Friday, July 4, 2014

Business in Post-Revolutionary Cabarrus

Today, after all the parades, barbecues, fireworks and holiday sales, please take a few moments to reflect on the true meaning of the July 4th celebrations. 238 years ago the Continental Congress approved the Declaration of Independence, announcing to Great Britain that our thirteen colonies now regarded themselves as independent sovereign states. By asserting certain natural and legal rights, this document was the prelude to the Revolutionary War and has been used as a model for freedom by nations around the world. Thanks to our 18th century fore-fathers and -mothers, we gratefully continue to enjoy the unalienable rights of life, liberty and the pursuit of happiness. However, in 1787, residents in our area were still in a transition period.

It is eleven years after the Declaration of Independence and four years after the end of the American Revolution. Delegates to the Constitutional Convention, chaired by George Washington, are meeting in Philadelphia to draft a new form of government; they want to abandon the Articles of Confederation which created a league of sovereign states six years before in 1781. What are Cabarrus County people concerned with during the summer of 1787?

Still citizens of Mecklenburg County (Cabarrus County will not be formed until 1792), our early settlers must travel to Charlotte to transact county business. All deeds, wills and court business must be filed at the courthouse in Charlotte. The Minutes of the Court of Pleas and Quarter Sessions of Mecklenburg County briefly reveal a few concerns of soon-to-be Cabarrus folks. During the July, 1787 session, men like Daniel Jarrett, John Ford and Joseph Shinn sit as Justices of the Peace. Others like John Blackwelder, Andrew Stough, Conrad Eudy and David Purviance serve on various juries. The Court selects jurors for the Septembers sessions of Superior Court in Salisbury, including Archibald McCurdy and Oliver Wylie. Several estates, in various stages, are brought before the Court, including those of Andrew Rhinehart. The Justices appoint committees to arbitrate disputes, apprentice tow boys to learn the gunsmith's trade from Isaac Price and elect George Graham as sheriff. The Justices even hear two libel cases and act on a North Carolina General Assembly resolve dated May, 1783.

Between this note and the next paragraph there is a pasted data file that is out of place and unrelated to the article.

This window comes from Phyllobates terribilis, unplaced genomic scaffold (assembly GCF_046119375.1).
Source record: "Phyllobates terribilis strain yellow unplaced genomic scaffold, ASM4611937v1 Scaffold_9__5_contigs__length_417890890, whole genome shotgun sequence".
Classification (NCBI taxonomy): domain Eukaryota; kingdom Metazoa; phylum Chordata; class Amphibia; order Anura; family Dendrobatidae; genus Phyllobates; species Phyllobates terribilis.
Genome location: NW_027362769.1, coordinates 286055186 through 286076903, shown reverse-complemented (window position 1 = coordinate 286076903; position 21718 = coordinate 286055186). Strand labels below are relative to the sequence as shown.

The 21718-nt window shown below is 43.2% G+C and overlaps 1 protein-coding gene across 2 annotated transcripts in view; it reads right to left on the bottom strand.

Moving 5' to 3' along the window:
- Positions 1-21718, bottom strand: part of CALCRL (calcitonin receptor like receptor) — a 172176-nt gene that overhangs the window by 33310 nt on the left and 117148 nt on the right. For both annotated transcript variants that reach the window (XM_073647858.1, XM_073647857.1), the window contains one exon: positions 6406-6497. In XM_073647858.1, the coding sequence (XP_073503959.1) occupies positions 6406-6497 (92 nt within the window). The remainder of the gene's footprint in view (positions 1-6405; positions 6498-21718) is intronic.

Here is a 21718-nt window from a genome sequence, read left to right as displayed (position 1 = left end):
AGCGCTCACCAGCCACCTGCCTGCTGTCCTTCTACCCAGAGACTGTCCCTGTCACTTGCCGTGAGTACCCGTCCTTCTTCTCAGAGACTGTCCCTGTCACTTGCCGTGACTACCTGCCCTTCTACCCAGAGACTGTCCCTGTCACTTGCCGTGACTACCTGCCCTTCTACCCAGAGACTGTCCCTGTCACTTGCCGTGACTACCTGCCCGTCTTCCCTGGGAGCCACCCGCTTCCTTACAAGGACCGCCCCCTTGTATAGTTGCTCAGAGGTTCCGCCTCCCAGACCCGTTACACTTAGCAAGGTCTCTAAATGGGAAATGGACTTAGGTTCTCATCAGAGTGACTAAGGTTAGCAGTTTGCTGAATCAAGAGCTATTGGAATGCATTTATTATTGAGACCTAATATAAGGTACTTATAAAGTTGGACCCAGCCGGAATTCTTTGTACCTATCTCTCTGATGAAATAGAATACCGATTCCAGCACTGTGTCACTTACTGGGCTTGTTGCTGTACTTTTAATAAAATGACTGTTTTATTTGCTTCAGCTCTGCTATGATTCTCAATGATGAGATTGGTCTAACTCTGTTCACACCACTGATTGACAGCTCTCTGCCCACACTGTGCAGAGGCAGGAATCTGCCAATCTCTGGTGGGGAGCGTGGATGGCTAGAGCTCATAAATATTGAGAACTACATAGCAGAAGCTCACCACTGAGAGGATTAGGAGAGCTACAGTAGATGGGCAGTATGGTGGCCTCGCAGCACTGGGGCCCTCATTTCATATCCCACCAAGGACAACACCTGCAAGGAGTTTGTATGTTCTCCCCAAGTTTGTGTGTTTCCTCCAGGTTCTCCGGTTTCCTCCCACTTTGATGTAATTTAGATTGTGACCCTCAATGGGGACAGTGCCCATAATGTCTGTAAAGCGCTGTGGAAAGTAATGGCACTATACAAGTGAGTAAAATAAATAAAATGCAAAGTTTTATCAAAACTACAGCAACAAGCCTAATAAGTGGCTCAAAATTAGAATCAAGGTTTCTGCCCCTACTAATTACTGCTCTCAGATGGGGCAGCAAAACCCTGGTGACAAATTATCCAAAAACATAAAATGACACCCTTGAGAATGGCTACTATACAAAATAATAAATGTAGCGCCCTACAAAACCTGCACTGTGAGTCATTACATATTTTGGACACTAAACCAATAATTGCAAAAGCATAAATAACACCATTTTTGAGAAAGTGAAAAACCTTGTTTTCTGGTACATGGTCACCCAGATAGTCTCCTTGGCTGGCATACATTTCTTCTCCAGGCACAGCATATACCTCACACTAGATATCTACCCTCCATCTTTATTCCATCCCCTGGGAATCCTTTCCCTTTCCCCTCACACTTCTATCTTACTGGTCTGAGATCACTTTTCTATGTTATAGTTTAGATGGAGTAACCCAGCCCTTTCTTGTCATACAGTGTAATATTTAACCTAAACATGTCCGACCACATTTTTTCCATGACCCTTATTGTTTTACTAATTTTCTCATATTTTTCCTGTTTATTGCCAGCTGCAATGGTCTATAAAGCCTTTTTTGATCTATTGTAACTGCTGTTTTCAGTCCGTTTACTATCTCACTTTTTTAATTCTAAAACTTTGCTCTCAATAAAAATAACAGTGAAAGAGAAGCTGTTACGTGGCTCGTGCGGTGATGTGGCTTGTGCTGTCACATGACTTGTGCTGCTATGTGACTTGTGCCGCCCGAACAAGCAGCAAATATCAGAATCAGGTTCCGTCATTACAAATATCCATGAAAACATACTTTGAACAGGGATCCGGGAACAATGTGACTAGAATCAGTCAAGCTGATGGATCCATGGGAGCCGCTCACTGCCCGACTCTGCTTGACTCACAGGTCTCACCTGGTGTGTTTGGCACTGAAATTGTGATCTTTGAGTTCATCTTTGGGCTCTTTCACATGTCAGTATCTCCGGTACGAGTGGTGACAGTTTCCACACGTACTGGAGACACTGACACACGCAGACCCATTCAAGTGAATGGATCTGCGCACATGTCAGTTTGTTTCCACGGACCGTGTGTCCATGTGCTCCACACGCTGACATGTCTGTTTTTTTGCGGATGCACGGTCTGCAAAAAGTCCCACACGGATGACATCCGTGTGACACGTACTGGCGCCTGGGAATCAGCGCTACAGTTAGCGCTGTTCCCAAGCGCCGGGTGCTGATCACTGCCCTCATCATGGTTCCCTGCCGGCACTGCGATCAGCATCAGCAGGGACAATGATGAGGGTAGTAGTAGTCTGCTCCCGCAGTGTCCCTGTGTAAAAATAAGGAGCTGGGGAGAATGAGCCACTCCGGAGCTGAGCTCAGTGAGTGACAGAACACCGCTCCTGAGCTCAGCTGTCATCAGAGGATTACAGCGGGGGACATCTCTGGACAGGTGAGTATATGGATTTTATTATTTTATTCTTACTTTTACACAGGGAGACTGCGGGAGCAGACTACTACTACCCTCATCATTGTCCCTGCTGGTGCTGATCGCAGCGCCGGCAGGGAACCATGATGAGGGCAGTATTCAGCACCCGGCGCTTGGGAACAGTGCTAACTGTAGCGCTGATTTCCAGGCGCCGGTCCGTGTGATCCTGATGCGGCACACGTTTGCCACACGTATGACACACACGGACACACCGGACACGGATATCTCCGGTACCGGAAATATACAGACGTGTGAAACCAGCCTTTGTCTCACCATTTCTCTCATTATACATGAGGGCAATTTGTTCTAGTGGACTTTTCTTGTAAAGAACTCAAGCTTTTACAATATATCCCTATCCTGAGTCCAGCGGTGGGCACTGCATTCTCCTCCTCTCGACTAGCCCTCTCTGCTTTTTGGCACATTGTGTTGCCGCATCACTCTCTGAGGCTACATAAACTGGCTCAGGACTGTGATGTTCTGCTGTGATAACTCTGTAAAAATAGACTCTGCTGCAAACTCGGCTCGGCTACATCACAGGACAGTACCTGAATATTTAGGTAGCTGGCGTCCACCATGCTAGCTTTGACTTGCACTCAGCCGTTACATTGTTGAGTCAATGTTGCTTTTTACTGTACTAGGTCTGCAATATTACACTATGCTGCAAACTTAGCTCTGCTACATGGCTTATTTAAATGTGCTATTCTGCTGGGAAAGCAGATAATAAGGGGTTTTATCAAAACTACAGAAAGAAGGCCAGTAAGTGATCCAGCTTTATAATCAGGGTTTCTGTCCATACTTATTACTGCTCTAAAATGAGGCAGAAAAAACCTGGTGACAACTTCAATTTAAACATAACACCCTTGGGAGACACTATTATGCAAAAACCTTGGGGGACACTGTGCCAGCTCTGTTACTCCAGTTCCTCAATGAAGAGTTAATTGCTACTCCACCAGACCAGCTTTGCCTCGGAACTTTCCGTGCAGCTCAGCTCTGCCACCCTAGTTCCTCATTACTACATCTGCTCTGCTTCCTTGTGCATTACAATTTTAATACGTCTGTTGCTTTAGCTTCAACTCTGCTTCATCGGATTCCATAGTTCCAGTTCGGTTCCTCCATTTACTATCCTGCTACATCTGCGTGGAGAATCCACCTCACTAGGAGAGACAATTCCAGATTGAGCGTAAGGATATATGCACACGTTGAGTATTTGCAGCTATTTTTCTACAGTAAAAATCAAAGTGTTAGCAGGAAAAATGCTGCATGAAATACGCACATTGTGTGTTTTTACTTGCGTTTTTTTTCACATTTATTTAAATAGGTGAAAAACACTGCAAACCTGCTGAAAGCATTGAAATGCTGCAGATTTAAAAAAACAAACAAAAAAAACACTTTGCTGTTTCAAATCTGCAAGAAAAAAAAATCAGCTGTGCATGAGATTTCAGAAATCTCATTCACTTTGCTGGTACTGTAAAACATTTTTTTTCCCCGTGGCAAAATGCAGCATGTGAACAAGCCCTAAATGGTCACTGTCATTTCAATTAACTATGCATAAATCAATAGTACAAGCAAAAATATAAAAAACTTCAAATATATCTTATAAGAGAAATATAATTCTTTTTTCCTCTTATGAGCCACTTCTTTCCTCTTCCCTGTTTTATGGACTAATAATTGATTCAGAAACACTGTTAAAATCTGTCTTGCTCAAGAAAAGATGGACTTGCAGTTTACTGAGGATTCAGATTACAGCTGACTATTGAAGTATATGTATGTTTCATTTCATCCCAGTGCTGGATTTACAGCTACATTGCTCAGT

In 1787, people are still dealing in British money; pounds, chillings and pence, rather than dollars. The U. S. government, under the Articles of Confederation, has little or no power to create a new standard of currency. As Cabarrus County people are busy with their day to day activities and business, most may not even know of the Convention meeting in Philadelphia.

Courtesy of the Concord Library, Lore History Room

No comments:

Post a Comment